• Jiane Du, of Kappe+Du Architects, a firm with offices in San Rafael and Berkeley.  

• Walter Hood, professor and former chair of Landscape Architecture and Environmental Planning at UC Berkeley. 

• Wells M. Lawson, a planner and consultant with Strategic Economics who also serves as a director of the San Francisco Community Land Trust. 

• Erick Mikiten, a Berkeley architect who designed the Satellite Homes Senior Housing project now rising at 1535 University Ave. 

• Mark Sawicki, a real estate finance and asset management consultant who ran as a Green write-in candidate against Betty Olds in the 2004 council race. 

• Larry Rosenthal, executive director of the Goldman School of Public Policy’s Berkeley Program on Housing and Urban Policy at UC Berkeley. 

• Karen Hester, whose Co-housing Consultants specializes in developing small co-housing communities of 10 units or less. Cohousing might best be described as communes with individually owned units. 

• Donald H. Oppenheim, executive director of the Meyers Nave law firm, which is based in Oakland and has offices throughout the state. The firm’s specialties include redevelopment and housing law. 

• David Duncan, principal planner for UC Berkeley’s Capital Projects Department. 

• Samuel Pedicone, a restoration and remodeling contractor. 


Critical applicants  

Among the applicants who have expressed criticism of the project as originally announced are members of Neighbors of Ashby BART (nabart.com):  

• Robert Lauriston, a technical writer who is the organizer of the Neighbors of Ashby BART web site (nabart.com) 

• Jackie DeBose, executive director of the New Light senior lunch program and a former member of the city’s Police Review Commission.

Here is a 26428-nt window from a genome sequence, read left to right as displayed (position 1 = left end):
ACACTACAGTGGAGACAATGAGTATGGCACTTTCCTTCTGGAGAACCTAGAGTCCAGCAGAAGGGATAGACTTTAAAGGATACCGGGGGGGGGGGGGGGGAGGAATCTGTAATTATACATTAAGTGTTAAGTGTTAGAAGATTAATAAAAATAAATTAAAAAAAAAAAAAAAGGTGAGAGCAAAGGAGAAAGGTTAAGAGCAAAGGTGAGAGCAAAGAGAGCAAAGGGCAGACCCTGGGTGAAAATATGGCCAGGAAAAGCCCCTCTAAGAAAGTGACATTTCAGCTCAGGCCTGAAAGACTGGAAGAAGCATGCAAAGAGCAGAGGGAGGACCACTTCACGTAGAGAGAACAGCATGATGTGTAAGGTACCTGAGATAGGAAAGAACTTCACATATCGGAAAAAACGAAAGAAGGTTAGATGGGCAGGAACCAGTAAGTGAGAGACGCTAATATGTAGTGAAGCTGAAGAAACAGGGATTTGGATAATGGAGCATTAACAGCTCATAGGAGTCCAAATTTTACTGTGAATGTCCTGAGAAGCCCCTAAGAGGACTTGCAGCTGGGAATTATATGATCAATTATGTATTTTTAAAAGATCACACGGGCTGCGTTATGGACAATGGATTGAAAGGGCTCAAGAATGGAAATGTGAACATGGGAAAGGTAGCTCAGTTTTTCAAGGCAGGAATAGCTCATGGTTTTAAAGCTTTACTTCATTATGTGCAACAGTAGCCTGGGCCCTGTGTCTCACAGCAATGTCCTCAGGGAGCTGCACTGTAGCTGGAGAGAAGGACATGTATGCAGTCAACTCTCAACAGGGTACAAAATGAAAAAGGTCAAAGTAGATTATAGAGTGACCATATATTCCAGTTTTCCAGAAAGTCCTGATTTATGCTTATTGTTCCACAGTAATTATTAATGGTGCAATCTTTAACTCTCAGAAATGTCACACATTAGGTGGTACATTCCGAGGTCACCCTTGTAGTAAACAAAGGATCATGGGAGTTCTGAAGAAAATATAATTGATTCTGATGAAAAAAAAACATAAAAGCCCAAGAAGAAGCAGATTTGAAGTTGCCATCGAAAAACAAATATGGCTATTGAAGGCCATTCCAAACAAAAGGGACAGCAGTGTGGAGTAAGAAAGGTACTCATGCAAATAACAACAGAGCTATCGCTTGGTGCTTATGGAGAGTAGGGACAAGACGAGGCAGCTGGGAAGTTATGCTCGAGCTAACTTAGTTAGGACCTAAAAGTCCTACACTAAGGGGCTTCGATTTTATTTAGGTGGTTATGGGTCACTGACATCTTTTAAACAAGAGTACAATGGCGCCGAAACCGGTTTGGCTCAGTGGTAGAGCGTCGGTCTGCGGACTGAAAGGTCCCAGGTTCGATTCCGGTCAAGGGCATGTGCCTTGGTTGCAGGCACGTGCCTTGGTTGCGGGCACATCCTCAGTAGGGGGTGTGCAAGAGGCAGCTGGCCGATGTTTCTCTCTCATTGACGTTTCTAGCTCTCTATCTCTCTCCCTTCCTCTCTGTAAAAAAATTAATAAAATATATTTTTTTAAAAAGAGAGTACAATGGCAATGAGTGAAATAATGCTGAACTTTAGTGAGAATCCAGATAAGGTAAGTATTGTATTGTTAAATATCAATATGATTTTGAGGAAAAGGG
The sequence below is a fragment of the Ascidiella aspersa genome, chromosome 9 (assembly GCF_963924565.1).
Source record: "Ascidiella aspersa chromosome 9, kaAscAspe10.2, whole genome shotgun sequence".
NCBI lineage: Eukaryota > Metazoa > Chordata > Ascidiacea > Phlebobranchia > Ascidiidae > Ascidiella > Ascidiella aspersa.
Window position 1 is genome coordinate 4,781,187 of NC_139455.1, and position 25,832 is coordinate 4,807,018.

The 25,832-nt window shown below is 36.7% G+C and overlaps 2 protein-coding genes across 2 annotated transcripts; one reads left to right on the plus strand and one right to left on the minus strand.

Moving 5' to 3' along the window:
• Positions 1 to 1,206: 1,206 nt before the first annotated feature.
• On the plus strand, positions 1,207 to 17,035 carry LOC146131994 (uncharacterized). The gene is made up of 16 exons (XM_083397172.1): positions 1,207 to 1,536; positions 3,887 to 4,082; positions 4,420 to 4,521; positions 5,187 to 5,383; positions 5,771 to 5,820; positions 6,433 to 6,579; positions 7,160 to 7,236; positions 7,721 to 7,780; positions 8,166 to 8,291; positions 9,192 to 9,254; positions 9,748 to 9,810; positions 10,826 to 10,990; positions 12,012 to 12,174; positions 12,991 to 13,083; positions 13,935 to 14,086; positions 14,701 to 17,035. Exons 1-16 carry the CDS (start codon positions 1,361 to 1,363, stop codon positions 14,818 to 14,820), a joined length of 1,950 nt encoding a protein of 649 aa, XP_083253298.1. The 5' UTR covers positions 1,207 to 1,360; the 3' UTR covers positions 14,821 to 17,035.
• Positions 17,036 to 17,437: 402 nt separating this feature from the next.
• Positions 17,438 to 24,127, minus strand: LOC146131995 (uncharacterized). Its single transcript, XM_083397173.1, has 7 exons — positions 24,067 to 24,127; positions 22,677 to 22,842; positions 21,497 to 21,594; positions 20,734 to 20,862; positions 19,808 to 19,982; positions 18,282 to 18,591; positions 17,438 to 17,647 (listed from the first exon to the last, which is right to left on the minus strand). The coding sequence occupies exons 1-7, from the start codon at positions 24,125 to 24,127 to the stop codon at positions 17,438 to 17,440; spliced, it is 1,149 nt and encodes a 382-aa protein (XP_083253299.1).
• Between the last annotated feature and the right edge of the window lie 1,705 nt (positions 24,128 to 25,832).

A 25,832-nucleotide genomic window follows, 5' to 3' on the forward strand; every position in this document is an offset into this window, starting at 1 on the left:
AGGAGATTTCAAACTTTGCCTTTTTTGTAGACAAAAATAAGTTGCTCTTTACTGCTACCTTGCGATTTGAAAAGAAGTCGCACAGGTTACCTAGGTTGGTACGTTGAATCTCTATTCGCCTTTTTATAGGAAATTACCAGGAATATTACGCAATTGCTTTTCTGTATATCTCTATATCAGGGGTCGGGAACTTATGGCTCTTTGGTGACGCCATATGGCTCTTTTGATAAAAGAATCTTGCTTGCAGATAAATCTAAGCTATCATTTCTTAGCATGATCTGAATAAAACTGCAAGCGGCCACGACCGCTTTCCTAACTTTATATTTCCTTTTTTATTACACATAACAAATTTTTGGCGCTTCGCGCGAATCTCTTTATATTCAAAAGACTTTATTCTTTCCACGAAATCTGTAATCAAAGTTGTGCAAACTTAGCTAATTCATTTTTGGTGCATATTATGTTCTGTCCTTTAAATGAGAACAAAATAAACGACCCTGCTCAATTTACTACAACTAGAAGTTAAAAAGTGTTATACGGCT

• Marcy Greenhut, city recycling director. 

• Leslie K. Shipnuck, who has been active in South Berkeley development issues. 

• Osha Neumann, a South Berkeley attorney, civil rights activist and sculptor. 

• Ozzie Vincent, a longtime area resident active in crime control issues. 

• Kenoli Oleari, a community organizing consultant. 

• Robin Wright, a Lorin neighborhood activist and member of the South Berkeley Crime Prevention Council. 

• Dan Bristol, a member of NABART. 



Other applicants include: 

• Dan Cloak, a civil engineer and environmental consultant. 

• Mike Friedrich, a union activist and member of the Livable Berkeley lobbying group and an advocate of infill development projects such as that proposed at the BART station. 

• Andy DeGiovanni, of the Lawrence Berkeley National Laboratory’s Berkeley Structural Genomics Center, who has written critically about the city’s push for the project. 

• Mansour Id-Deen, executive director of Inter-City Services, a non-profit program housed in the 3200 block of Adeline Street that offers GEDs, training in word processing and computer training skills and job placement for young people and adults. 

• Julie Chervin, who is also an activist on public school issues. 

• Dmitri Belser, executive director for the Center for Accessible Technology, which will be housed in the new Ed Roberts Center, which is to be built across Adeline Street from the project on the station’s eastern parking lot. 

• Ashley Berkowitz, a management consultant who also serves as executive director of Epic Arts, a studio and cultural program based at 1923 Ashby Ave. 

• Gabrielle Wilson, who has produced programs for KPFA. 

• Preston Tucker, who is technology integrator at College Preparatory School in Oakland. 

• Dawn Rubin, a project neighbor who serves as a consultant to non-profits. 

• Tony Hill. 

• Jeffrey Jensen. 

• Beatrice Barrigher. 

• George Luna. 

• Maryann Sargent. 

• Toya Groves. 

• Tracey Powers 

• Jaine [CQ] Gilbert 

• Ricardo Charles  

• Allen Myers. 

• Regina Myers.